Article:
Monday, February 13, 2017

How To Make Your Setting Come Alive In Edits

Stephanie Morrill is the creator of and the author of several young adult novels, including the historical mystery, The Lost Girl of Astor Street (Blink/HarperCollins). Despite loving cloche hats and drop-waist dresses, Stephanie would have been a terrible flapper because she can’t do the Charleston and looks awful with bobbed hair. She and her near-constant ponytail live in Kansas City with her husband and three kids. You can connect with her on FacebookTwitterPinterest, Instagram, and sign up for monthly updates on her authorwebsite.

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For some writers, the setting, or the story world, is the reason they write. This is a common refrain among fantasy writers that I talk to, that they started writing fantasy because they love the worldbuilding.

Sometimes during our first draft, the setting feels vibrant and alive in our imaginations. That was true for me as I wrote The Lost Girl of Astor Street, my young adult historical mystery, But when I re-read my first draft, I was surprised to find very few descriptive details. The setting had been very real in my imagination, but I hadn't done a good job of getting the details on the page.

If you can relate, here are some ideas for how to enhance your setting during your edits.

Slow yourself down.

Often the reason my setting details are sparse is that I'm so eager to get the story down that I skim over all those details. In a first draft when the only reader is you, that's fine. But when you move into your second draft, and you're preparing your book to be read by others, you need to make sure that what you're seeing in your head is showing up in the text.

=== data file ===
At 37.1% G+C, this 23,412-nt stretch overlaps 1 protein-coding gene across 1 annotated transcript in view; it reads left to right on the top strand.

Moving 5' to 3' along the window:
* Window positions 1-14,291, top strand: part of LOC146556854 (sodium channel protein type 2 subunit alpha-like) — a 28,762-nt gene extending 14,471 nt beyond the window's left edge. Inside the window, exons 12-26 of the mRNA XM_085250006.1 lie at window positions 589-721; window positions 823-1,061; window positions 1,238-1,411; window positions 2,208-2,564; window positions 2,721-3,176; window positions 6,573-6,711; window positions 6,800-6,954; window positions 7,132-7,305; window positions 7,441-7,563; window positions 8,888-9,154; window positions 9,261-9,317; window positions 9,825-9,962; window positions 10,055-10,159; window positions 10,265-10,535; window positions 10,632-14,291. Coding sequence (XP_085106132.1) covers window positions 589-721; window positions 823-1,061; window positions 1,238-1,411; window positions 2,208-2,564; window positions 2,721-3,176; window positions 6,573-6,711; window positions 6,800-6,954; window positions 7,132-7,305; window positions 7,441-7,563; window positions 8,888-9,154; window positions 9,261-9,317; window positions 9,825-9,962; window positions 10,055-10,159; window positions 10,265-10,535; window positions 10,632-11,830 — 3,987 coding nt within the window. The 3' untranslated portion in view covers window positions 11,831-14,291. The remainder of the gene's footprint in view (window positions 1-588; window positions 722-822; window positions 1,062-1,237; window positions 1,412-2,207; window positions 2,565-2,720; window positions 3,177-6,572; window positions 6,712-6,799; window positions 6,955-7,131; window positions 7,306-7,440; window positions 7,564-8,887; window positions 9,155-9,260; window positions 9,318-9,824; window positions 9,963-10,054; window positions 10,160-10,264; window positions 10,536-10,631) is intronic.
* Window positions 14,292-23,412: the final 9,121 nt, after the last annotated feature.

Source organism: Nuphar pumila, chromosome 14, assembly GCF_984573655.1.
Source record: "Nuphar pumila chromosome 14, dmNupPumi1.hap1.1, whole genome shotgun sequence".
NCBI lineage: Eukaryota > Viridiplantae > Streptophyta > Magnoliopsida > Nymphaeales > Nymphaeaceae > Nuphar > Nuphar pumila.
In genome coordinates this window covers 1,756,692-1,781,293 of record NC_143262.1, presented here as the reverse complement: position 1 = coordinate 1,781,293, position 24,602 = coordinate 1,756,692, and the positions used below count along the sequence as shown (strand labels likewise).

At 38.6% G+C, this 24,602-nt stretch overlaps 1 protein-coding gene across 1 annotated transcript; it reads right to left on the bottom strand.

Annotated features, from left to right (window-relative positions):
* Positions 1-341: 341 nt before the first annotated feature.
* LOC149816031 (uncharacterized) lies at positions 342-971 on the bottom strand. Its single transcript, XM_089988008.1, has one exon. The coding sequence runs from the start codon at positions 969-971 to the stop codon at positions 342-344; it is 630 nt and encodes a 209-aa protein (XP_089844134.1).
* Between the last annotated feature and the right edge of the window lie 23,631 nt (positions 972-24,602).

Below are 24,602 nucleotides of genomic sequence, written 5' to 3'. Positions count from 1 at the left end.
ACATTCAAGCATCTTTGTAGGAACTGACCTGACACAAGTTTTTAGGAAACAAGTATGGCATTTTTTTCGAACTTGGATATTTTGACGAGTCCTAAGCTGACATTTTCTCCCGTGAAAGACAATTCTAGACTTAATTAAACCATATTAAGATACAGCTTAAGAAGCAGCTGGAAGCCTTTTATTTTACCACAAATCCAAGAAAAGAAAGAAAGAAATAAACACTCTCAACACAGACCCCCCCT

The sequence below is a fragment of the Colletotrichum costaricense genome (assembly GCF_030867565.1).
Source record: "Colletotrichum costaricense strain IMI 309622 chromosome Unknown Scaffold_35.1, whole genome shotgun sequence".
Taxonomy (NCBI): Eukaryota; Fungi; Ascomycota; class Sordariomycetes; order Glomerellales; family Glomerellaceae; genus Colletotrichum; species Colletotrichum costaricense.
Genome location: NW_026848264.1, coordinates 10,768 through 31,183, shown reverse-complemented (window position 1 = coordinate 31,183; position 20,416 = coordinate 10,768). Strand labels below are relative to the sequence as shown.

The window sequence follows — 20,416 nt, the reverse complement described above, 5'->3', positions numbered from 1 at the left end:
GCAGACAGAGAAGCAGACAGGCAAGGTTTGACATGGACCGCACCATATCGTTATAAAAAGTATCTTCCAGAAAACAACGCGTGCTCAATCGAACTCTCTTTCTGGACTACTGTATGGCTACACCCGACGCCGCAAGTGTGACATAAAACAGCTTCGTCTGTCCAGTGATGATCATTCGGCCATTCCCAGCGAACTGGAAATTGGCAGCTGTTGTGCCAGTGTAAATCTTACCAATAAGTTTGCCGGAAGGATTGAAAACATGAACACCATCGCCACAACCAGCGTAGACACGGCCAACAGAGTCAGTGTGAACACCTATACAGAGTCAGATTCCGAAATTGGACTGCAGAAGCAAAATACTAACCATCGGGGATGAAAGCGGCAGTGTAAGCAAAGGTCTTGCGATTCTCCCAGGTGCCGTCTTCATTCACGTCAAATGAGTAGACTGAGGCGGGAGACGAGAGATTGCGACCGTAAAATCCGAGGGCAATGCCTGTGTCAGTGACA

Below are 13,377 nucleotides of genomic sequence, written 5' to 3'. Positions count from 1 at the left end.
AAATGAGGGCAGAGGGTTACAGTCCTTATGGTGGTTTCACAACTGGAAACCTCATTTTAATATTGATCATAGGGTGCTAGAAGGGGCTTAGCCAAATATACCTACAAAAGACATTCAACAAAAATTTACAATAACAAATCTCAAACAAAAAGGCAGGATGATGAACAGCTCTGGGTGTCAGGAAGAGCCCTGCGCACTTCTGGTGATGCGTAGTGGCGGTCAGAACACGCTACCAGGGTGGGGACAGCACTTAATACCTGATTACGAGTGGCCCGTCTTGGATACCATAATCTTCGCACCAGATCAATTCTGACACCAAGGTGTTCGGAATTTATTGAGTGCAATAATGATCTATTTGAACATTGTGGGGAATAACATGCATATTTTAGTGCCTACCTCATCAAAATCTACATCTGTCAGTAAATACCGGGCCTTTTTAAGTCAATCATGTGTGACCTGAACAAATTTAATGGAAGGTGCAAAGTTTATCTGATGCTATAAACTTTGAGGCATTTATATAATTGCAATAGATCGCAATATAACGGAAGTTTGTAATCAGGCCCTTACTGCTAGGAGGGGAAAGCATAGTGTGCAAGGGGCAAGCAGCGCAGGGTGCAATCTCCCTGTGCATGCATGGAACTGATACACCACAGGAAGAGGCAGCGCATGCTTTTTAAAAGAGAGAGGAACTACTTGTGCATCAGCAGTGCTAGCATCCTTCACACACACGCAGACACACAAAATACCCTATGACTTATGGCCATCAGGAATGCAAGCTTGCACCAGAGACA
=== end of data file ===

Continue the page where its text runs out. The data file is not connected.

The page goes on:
For me, I must take physical steps to slow myself down. I'll close my eyes, imagine myself wherever my characters are, draw up sensory details (more on that next), and after a few minutes I'll begin revising the scene to include what I experienced.

Engage your senses.
When I've slowed myself down, and I'm imagining myself in the scene, I do this by thinking through the senses. What in this scene can my character see, touch, hear, smell, and taste?

Because of my tendency to rush through this step, I've disciplined myself to write down several ideas for each sense my character experiences in the scene. Not all of the ideas make it into my revisions, but I've still found it to be beneficial to have a big pool of ideas to draw from.

Push yourself to go beyond the obvious.

If you're like me, it's easy to get into a description rut. I have my characters walk into rooms and notice the same things that they noticed in that other roomsthe wall color, the quality of furniture, and so on. Or I'm always using the same colors for everything.

But you know what's amazing about being a novelist versus someone who makes visual stories? We're not limited by any kind of budget we have or what we can find at the store.

You want your character to have a green pinstripe couch? No problem. Want half your book to take place in Bermuda and the other half in Prince Edward Island? Sure. In first drafts, I often default to my habits. My characters are always meeting at ordinary restaurants, walking through ordinary parks, or attending ordinary schools.

If you write realistic fiction like I do, you of course need to be real with your settings, but don't limit yourself to obvious choices. Same goes for what you pick to describe in a room. Try to go beyond the details like the wall color or furniture arrangement and give us details that show creativity and thought went into crafting this place.

Checkout this brief description of a store from The Scorpio Races by Maggie Stiefvater:

Fathom & Sons is a narrow, dark corridor of a shop, stuffed like a Cornish hen, with odds and ends labeled with little price tags that glow like white teeth in the dim light. It always smells a little like butter browning in a panso, like heaven.